Jump to content

Search the Community

Showing results for tags 'H E Bates'.

  • Search By Tags

    Type tags separated by commas.
  • Search By Author

Content Type


    • Welcome to BGO!
    • Board Business
    • Site News & Support
    • Central Library
    • 21st-Century Fiction
    • 20th-Century Fiction
    • Pre-1900 Fiction
    • Poetry and Drama
    • Writers' Corner
    • Crime, Thrillers & Mystery
    • Fantasy & Myth
    • Historical & Romance
    • Horror
    • Science Fiction, Graphic Novels & Manga
    • Arts & Media
    • Biography & Autobiography
    • Food & Drink
    • History, Politics & Beliefs
    • Homelife & Lifestyle
    • Life, The Universe & Everything
    • Reference & Humour
    • Sport
    • Travel
    • Children & Young Adults - General Discussion
    • Read To
    • Read With
    • Read Alone
    • Read On
    • BGO Book Group Meeting Point
    • The Dead - James Joyce
    • Wuthering Heights - Emily Brontë
    • Me Talk Pretty One Day - David Sedaris
    • Things Snowball - Rich Hall
    • Food
    • Crossing to Safety - Wallace Stegner
    • Book Group Archive
    • General Chat
    • Films, Television & Radio
    • Music & Culture
    • Language & Learning
    • Games, Quizzes & Links
    • Subscribers' Offers
  • Sherlock Holmes

Find results in...

Find results that contain...

Date Created

  • Start


Last Updated

  • Start


Filter by number of...


  • Start





Website URL







Current Book




How did you hear about this site?

Found 6 results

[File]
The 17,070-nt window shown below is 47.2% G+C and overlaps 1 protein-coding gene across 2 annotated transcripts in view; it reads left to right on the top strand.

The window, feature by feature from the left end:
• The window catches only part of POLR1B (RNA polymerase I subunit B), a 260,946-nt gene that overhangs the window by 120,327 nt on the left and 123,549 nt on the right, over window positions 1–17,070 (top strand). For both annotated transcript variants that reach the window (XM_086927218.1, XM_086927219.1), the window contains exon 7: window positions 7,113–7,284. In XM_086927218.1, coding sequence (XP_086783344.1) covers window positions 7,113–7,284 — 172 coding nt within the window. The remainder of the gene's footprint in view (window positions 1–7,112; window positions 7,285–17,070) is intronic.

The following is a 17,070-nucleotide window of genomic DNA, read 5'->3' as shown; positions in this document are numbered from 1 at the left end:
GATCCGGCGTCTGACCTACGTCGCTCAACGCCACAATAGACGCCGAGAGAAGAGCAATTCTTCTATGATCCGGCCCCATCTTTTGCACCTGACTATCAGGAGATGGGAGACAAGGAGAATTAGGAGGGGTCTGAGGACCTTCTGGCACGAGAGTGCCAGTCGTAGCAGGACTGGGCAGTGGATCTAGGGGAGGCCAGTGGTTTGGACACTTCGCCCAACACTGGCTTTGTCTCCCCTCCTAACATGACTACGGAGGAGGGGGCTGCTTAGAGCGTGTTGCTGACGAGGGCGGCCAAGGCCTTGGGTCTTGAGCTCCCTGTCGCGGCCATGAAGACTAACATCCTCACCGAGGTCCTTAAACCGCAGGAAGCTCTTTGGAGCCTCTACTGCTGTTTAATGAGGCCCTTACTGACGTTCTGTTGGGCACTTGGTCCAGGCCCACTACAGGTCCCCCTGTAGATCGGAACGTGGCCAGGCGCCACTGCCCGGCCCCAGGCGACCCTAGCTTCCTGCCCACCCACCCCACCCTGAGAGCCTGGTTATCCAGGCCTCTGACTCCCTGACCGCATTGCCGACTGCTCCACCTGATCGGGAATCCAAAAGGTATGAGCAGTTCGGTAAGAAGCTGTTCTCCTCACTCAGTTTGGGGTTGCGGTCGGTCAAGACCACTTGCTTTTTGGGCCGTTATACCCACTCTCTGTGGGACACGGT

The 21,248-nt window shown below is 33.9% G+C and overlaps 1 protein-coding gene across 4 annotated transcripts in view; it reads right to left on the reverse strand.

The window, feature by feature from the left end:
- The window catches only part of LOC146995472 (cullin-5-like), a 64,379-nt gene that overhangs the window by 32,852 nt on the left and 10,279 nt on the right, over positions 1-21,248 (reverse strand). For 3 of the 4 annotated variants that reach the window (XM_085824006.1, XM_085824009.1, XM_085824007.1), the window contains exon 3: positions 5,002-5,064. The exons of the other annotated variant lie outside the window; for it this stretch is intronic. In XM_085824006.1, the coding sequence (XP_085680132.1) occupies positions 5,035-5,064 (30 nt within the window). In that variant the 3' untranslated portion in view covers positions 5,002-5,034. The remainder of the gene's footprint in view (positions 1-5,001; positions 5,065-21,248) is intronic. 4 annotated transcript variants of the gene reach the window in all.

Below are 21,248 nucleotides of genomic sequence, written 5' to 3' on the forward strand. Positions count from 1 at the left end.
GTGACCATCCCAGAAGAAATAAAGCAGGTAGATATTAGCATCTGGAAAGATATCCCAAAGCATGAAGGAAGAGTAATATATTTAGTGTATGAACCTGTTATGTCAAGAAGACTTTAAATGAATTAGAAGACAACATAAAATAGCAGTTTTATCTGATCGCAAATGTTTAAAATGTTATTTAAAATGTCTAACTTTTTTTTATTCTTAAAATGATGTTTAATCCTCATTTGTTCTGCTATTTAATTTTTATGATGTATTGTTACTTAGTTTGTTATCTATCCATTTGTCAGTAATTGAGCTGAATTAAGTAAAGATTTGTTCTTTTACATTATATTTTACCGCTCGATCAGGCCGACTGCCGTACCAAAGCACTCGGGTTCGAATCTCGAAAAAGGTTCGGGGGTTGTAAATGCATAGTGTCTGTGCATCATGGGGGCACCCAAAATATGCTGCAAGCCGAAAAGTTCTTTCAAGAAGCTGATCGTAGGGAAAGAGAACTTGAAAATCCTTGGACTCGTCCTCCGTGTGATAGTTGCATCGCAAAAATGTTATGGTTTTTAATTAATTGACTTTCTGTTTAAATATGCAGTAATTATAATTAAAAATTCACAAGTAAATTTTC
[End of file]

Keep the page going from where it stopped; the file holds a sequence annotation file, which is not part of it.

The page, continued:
1. This book is based in Kashmir in 1947. The partition has caused rioting and massacre and when the Pathans and Afridi of Northern India meet a small Catholic mission finds itself in the middle of the fighting. For ten days the inhabitants have to cope with being attacked and then occupied. Once occupied the mission finds itself under constant fire. Once again this book is very character driven. H E Bates had a very understated way of writing and although there are descriptions of some terrible happenings they are told in an almost matter of fact way. The description on the back of the book suggests that he writes without melodrama. I would suggest that it is slightly more than that. It is as if he wished to slip the descriptions of the happenings and the human suffering in almost without the reader noticing. This has the effect somehow of almost amplifying the suffering and tragedy. It also of course amplifies the heroism. I found this book a little more difficult to read than others by the same author. I suspect that this was as much the fact that I read it while RG and I were away as it was about the book itself. Although the content of the book made it an uncomfortable read this is not unusual for the author and having read a number of his books previously I was fully prepared for this. I suspect that if I had read the book at a time when I was able to have more of a run at it I would have found it less of a struggle. I would hate to put anyone off reading what is an extremely well written and gripping book. As usual H E Bates delivered.